Hannah Baysinger had forty-eight hours to leave Paraguay. She had been in the South American country as a Peace Corps volunteer for just six months when the pandemic forced her and other volunteers to leave at the end of March 2020. “I was on the last commercial flight out of Paraguay, and one of the last out of South America,” says Baysinger of the sudden departure she made from a place she intended to call home for two years.
Having gone straight from her undergraduate experience at Iowa State University (where she triple-majored in Global Resource Systems, Environmental Studies, and World Languages and Culture) to Paraguay, Baysinger didn’t have a scenario for what came next. “Next” was serving as a Community Environment Promoter in the Peace Corps’ Environment Conservation Sector. It was about learning Guarani, the language spoken in rural areas of the country. And it was a dedication to connect deeply with the community of approximately 300 people where she was living, as well as with other volunteers.
Choosing a path in the midst of a pandemic
To be suddenly pushed out of that narrative was, understandably, demoralizing and confusing. “When I got home to Marion, I had to quarantine for 14 days,” says Baysinger, “which was okay because I was pretty emotional and needed to process what I’d just gone through.”
Rather than wait for the pandemic to lift or shift enough for her to return—which just seemed too unpredictable—she identified the part of her experience in Paraguay she’d most enjoyed. Just before the evacuation, she worked with high school students to create an environmental curriculum for younger kids. Simultaneously, the job she’d taken in Cedar Rapids as a youth counselor at a foster home provided her a chance to interact with the teachers who were working with a high-risk population. Excited by what they were doing, she became confident of her next step: a graduate program in teaching.
Starting in spring semester 2021, Baysinger entered the University of Iowa’s Masters of Teaching program in World Language Education with endorsements in Spanish and English as a Second Language (ESL). She was drawn to the UI’s program because of her intention to eventually pursue a PhD: “I knew that the MAT and the endorsements would open up different doors specific to research.”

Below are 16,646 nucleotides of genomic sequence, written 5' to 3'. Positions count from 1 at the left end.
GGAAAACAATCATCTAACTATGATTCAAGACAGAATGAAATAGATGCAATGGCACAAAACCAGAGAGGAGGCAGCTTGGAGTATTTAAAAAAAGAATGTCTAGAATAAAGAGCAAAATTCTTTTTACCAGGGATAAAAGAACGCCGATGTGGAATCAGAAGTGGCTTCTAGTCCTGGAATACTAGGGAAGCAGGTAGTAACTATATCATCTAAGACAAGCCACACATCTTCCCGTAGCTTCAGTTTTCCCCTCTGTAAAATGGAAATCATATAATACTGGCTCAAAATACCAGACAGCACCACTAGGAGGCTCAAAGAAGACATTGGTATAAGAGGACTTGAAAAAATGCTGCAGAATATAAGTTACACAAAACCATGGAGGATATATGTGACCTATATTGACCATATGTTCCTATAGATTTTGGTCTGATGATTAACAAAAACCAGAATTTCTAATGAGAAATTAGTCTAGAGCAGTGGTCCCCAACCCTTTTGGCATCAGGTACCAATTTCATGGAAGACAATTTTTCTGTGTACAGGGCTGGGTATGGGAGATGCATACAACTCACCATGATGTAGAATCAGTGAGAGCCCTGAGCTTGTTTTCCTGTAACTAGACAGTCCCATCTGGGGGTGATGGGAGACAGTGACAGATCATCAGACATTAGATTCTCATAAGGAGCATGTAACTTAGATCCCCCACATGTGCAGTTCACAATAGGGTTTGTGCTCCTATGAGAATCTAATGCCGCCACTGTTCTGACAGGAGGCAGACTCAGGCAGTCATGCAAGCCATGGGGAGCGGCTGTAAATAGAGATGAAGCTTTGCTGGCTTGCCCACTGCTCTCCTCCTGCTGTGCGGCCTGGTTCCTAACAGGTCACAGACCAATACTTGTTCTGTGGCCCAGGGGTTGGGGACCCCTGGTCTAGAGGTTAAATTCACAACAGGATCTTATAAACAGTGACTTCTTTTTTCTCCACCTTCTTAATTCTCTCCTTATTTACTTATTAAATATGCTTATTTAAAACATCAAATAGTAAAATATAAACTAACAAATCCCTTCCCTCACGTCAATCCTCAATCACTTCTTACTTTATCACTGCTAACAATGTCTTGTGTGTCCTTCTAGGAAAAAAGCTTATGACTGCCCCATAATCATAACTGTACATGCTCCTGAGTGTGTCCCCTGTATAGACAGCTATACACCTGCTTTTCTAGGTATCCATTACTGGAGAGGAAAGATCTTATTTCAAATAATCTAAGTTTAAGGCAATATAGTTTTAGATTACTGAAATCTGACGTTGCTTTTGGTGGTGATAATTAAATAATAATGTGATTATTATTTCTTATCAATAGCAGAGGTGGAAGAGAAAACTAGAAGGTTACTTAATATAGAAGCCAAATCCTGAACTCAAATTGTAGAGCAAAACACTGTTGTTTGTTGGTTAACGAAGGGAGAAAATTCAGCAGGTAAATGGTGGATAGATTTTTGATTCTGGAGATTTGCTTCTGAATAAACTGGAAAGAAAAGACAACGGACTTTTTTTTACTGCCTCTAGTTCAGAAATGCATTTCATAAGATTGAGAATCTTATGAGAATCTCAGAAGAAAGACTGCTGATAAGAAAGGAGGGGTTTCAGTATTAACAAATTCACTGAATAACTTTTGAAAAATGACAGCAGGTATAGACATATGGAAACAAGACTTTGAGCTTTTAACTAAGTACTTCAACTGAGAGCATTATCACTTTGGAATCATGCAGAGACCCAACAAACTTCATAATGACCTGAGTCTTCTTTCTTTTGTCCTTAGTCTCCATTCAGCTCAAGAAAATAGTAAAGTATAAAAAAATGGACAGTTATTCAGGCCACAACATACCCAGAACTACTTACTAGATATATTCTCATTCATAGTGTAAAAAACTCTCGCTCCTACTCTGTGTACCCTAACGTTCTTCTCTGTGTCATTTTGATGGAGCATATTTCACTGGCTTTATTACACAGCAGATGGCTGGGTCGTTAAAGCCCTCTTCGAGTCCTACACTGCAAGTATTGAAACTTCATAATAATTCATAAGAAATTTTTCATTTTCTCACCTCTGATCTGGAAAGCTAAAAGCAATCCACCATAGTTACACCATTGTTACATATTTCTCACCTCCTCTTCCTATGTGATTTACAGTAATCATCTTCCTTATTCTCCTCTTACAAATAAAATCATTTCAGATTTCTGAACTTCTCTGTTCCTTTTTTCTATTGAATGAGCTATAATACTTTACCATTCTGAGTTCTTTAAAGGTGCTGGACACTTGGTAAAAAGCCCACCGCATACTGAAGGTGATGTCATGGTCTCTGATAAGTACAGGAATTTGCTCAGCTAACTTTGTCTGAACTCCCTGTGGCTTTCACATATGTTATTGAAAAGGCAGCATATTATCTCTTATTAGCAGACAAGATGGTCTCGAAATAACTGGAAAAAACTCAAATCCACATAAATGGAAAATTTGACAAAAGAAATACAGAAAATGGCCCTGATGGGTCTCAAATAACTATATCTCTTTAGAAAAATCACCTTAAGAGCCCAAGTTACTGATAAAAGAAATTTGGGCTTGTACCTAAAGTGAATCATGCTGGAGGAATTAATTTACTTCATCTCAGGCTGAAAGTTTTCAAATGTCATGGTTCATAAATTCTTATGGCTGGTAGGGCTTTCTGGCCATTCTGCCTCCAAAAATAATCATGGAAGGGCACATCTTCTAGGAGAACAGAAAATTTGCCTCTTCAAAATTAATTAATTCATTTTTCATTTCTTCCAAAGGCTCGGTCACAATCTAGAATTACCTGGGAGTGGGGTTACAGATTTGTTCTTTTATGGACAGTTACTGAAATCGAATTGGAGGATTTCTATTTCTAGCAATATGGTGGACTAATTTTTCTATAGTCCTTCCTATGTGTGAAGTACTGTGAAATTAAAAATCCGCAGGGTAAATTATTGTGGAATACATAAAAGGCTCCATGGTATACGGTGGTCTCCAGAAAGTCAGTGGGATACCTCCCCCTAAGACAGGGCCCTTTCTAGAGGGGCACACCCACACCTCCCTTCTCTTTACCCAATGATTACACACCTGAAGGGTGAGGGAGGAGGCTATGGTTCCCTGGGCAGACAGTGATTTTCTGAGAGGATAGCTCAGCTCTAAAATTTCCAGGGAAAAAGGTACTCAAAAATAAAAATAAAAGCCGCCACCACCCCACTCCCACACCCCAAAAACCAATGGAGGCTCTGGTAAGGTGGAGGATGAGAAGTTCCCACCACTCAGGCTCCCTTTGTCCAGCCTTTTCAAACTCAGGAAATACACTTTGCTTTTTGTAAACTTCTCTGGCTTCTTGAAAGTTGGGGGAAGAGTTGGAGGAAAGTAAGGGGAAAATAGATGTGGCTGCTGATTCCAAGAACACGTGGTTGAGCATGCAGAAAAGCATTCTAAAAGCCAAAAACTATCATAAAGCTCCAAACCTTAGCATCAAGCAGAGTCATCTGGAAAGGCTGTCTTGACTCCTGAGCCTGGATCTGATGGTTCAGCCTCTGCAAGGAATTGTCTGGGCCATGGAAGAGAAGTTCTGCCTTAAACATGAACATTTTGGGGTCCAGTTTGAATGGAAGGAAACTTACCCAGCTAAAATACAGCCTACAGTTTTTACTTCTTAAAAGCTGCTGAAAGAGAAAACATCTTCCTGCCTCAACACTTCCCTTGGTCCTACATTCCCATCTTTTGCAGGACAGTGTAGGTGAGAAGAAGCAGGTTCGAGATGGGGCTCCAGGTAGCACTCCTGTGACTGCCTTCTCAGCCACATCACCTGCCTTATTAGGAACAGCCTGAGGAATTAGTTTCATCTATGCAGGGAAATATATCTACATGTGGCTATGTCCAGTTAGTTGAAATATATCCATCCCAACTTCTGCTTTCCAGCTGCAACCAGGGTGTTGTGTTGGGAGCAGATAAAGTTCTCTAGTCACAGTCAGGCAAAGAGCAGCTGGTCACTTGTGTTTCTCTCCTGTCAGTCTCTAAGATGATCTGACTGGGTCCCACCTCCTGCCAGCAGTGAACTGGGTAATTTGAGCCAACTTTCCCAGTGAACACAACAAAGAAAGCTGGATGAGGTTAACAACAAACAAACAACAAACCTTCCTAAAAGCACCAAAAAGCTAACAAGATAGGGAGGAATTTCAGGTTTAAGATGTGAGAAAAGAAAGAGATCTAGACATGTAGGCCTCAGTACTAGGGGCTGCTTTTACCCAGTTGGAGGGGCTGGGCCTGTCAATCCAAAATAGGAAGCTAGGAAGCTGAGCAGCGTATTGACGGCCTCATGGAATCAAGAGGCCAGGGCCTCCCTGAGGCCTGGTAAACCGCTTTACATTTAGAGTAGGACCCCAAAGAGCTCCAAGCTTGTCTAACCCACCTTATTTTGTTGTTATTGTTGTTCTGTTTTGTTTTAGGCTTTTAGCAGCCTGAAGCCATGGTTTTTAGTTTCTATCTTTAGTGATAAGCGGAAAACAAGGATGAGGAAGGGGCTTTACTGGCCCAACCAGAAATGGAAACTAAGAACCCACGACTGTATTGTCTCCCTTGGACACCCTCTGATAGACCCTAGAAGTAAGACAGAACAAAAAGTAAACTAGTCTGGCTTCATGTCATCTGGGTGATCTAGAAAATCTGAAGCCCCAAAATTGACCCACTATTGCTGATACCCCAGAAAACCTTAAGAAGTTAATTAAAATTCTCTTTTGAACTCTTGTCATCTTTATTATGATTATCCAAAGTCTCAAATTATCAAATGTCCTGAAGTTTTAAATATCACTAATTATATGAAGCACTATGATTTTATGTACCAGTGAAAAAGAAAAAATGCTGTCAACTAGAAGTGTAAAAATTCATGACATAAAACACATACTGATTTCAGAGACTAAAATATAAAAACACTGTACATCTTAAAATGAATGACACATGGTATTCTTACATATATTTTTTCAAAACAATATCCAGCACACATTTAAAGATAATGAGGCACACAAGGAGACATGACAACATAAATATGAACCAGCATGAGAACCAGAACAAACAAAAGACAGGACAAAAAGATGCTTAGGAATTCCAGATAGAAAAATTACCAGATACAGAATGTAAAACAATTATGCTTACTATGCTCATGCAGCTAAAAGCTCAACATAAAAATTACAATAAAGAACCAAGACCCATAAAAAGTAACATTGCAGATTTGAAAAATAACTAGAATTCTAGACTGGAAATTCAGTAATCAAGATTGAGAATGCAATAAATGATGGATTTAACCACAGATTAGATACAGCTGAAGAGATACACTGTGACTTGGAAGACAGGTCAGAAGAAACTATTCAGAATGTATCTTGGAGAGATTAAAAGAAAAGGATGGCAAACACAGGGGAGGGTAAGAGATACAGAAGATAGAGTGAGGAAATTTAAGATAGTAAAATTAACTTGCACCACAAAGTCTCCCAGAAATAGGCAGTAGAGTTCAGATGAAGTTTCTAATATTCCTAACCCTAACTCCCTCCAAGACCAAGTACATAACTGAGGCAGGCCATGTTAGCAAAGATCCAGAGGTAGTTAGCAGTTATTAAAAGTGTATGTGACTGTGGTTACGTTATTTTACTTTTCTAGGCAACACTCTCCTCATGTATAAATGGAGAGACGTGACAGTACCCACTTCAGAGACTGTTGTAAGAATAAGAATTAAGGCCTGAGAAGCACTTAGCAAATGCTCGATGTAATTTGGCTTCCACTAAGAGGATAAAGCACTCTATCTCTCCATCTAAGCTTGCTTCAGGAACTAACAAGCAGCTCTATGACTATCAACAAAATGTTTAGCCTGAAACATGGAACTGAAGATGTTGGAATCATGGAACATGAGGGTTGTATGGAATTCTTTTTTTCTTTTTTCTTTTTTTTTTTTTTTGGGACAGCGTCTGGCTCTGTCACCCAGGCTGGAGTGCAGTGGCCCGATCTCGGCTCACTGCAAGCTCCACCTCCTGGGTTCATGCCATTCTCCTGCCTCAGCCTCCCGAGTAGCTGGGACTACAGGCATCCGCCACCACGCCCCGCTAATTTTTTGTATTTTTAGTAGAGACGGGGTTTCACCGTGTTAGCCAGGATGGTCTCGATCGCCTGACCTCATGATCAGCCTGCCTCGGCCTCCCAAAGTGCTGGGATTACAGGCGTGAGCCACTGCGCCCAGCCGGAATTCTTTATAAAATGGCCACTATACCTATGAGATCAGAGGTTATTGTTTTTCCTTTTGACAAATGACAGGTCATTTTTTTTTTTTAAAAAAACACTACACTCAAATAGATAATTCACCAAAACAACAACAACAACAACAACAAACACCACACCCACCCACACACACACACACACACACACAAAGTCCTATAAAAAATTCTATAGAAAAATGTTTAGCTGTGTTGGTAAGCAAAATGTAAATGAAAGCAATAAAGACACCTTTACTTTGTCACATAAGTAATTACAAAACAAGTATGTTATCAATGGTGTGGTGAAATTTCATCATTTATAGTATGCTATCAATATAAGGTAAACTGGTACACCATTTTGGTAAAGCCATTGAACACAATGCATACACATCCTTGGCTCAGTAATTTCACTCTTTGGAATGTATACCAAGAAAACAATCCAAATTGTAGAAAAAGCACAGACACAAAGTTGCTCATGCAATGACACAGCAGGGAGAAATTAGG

Spelman Rockefeller's support for children and families
As this year’s Obermann Spelman Rockefeller Community Scholar, Baysinger is beginning to discern future research questions. The position, which was started last year in response to community needs during the pandemic, puts a UI graduate student in a quarter-time position with a local nonprofit that serves the well-being of children and families. It is funded via money originally donated to the University in 1929 via the philanthropist Laura Spelman Rockefeller to establish “child study” centers at several major universities. When the UI center that oversaw these funds closed, the Obermann Center became the steward and currently uses the funding to support two initiatives—a graduate research assistant and an additional Summer Interdisciplinary Research Grant for faculty members working in the area of children and family welfare.
Baysinger is working with Open Heartland, a community-based initiative that serves Latino immigrant families living in Johnson County, many of whom have escaped violence, extreme poverty, and lack of educational and health resources. Since the pandemic, Open Heartland has grown in response to the needs of the community it serves. When schools closed, it opened its doors to provide WiFi for online learning and in-person tutoring. The community opened a tienda in the space to buy and sell food, furniture, clothing, and handmade goods. Under the guidance of Open Heartland director Deb Dunkhase, stronger ties have been developed with other organizations, especially ones that provide services such as medical care and legal advice.
Baysinger volunteered at Open Heartland last spring as a tutor. She was struck by what a strong community it is: “They’re really a family who make sure that everyone is okay and has what they need.” When the graduate assistant position opened, she knew it was a place where the program coordination skills she’d built in the Peace Corps and her experience as an experienced Spanish speaker could be put to good use. Utilizing the teaching strategies she is learning in her own graduate classes, she is developing curricula for events for some of the children at Open Heartland.
Serving local Spanish-speaking kids
“I see a lot of needs for basic resources, many of which revolve around language,” she says of Open Heartland participants. “This includes having the language skills for a parent to sign up their child for school, or for kids who know basic English to have the skills and confidence to succeed in academic English.”
The experience is already planting seeds for what’s next. Baysinger is certain that she wants to work in a school for a while, likely in ELL, but then she wants to dive deeper into how second languages are taught. This year’s experience will be a chance for her learn on the ground, establish deep community contacts, and test these practical experiences against the new skills and theories she’s acquiring as a student.